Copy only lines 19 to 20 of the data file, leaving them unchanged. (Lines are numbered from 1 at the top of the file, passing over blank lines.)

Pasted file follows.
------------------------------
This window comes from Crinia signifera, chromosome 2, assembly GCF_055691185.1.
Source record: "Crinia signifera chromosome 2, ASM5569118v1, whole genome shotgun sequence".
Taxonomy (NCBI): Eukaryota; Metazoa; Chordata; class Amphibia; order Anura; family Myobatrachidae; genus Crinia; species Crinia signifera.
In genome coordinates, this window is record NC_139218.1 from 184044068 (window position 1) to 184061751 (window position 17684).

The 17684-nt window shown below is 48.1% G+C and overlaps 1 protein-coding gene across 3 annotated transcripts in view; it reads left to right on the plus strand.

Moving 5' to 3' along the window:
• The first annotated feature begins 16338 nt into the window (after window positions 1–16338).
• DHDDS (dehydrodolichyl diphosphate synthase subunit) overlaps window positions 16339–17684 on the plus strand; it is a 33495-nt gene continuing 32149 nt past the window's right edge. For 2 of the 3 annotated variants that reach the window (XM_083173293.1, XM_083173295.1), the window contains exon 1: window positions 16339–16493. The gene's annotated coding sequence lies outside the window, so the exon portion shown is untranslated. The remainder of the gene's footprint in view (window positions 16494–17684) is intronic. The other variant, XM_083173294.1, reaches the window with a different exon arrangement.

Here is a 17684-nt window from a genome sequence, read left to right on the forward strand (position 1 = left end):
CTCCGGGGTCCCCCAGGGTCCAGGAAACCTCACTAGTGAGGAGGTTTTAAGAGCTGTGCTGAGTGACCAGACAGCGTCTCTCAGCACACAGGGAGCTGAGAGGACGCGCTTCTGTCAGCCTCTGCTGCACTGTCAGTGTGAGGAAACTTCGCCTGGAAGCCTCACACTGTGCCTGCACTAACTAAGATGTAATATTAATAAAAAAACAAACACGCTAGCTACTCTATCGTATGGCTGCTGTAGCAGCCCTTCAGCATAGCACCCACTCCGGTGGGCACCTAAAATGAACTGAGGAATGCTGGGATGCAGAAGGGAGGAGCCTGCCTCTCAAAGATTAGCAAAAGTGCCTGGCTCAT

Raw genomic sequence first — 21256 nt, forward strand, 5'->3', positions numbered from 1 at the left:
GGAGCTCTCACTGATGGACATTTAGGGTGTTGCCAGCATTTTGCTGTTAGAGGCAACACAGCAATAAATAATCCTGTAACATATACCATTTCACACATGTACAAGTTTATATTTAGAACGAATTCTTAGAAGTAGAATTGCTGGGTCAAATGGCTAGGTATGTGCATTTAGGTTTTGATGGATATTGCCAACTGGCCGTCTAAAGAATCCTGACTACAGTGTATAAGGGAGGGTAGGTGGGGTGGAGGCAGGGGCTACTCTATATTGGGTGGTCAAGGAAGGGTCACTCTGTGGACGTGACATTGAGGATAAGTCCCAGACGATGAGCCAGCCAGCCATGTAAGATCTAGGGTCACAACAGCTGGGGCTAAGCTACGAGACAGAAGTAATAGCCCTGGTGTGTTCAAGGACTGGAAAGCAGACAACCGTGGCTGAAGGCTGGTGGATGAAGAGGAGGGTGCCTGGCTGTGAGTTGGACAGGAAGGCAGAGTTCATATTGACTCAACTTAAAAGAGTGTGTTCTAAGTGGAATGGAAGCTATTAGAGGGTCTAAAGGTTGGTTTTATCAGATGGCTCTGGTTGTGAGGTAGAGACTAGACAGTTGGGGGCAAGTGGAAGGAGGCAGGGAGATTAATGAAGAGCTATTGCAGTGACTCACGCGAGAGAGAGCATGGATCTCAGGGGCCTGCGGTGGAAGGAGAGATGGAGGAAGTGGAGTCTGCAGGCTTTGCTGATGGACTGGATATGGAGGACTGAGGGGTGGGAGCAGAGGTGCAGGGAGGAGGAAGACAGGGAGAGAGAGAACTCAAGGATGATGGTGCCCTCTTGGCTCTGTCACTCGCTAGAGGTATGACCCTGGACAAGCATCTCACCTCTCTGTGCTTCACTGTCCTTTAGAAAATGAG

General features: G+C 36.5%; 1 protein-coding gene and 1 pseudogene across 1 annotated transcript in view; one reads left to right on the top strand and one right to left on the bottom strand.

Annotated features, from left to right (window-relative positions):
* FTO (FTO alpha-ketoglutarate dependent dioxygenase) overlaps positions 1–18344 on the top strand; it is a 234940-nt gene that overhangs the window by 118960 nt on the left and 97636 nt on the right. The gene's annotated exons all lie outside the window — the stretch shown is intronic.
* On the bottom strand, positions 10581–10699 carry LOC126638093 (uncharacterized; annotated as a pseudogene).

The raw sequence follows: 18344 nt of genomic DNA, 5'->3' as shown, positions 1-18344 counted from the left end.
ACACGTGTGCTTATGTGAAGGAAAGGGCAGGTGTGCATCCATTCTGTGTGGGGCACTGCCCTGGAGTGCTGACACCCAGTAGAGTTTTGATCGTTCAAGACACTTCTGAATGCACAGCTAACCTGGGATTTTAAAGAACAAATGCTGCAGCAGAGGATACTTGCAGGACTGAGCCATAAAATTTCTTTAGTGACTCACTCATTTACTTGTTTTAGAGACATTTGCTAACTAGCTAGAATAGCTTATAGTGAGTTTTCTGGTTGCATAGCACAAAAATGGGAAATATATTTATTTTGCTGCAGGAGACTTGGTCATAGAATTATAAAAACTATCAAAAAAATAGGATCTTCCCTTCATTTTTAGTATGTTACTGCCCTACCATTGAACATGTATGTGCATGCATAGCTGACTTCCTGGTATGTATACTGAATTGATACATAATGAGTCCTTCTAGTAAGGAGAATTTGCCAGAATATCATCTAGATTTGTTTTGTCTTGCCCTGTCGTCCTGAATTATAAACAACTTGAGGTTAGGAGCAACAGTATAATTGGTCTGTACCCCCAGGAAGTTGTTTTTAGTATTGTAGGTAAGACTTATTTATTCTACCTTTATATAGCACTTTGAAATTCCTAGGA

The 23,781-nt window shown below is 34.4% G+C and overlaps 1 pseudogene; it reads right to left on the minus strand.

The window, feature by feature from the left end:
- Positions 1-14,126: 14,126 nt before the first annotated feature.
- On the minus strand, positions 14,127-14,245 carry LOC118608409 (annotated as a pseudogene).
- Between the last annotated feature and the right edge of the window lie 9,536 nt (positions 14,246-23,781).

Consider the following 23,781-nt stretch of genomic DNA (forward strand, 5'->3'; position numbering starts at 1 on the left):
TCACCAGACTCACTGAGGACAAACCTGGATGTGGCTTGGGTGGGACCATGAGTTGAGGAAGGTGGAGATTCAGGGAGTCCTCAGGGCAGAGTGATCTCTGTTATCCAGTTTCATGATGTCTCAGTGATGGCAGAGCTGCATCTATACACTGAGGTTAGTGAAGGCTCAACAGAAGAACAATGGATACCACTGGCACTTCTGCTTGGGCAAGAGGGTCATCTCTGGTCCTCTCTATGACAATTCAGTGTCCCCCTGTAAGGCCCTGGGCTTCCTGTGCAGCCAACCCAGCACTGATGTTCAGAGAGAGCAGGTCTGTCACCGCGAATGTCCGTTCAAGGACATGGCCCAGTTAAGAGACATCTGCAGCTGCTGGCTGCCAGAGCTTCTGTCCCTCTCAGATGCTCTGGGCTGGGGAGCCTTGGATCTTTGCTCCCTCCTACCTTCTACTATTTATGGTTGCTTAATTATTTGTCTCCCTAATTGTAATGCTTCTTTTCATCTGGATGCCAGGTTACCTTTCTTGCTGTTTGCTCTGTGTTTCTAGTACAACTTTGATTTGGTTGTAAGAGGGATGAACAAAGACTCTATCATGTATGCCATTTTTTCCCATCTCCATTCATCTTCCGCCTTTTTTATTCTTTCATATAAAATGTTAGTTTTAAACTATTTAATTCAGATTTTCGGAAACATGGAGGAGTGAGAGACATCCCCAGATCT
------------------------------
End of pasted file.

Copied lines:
The 23,781-nt window shown below is 34.4% G+C and overlaps 1 pseudogene; it reads right to left on the minus strand.

The window, feature by feature from the left end: